Republican and Democrat leaders have staked two very opposing positions on Medicaid expansion on day one of the legislative session.
During remarks on the floor of the House, Minority Leader Jake Hummel (D-St. Louis) tied the issue of Medicaid expansion to job creation.
“According to a study commissioned by the Missouri Hospital Association, if the state expands Medicaid eligibility to comply with the Affordable Care Act, it will create 24,000 jobs in 2014 alone.”
Hummel supports Governor Jay Nixon’s position, that expanding Medicaid would extend health care to 220,000 Missourians with the federal government covering the cost of expansion for the first three years.
House Speaker Tim Jones (R-Eureka) in his opening day address made a strong statement in opposition to Medicaid Expansion, saying it threatens funding for schools.
“One of the top concerns we must address this session is protecting education funding from continued encroachment by the governor’s welfare expansion funding demands. It is irresponsible to place the immediate benefits of entitlement funding ahead of our education system. The students of today will become the job creators and business and community leaders of tomorrow. Therefore, our children deserve access to the highest quality education available, but our schools will not be able to provide this level of funding if it’s consistently slashed and threatened to the bone to fund ever-increasing entitlement systems full of waste, fraud and abuse.”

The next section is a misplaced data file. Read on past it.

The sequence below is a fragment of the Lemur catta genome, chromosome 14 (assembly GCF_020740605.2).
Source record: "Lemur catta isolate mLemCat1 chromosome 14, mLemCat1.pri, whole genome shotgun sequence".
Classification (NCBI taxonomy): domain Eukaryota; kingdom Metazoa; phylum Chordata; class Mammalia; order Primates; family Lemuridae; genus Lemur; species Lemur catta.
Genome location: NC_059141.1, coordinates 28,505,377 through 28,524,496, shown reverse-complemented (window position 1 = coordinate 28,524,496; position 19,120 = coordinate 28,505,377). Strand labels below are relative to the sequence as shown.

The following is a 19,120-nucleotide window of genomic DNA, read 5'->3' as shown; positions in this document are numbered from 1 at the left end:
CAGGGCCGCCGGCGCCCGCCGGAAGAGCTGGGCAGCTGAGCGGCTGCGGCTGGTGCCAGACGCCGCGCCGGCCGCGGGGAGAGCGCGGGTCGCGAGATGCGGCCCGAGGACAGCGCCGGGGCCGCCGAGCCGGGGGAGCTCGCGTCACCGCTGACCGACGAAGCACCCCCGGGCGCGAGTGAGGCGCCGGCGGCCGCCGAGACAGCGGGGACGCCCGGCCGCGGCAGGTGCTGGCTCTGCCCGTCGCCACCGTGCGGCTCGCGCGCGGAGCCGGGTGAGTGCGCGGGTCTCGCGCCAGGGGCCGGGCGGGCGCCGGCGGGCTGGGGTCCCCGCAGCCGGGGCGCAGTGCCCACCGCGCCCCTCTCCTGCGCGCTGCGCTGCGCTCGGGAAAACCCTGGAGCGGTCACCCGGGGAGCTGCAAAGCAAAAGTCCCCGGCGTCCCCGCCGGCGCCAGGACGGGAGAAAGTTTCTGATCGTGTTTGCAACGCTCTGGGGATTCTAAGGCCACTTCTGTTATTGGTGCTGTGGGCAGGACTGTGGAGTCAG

Jones says his party is more interested in Medicaid reform, and says several Republican lawmakers are working on building on changes made during the administration of Governor Matt Blunt.
He says the federal money that would come to Missouri to support expansion isn’t free.
“Right off the bat it’s going to cost the federal government $2 million and because the federal government is borrowing … I believe it’s 40 cents of every dollar to support its budget … that is either coming from increasing debt … we’re going to be skyrocketing over $16 trillion shortly … and if it doesn’t come from increasing more debt, it’s going to come from increasing taxes on Missourians from the federal side.”
Hummel says he understands the argument that Congress is not paying the bills, but counters, “The Affordable Care Act is in place. Other states are going to get this money if we don’t get it. It’s going to go to Illinois, it’s going to go to perhaps Kansas, Iowa … we don’t know. These are our tax dollars that we’re already sending up.”
Governor Nixon says he will include Medicaid expansion in the budget proposal that he will reveal with his State of the State Address on January 28. The state legislature actually creates the budget.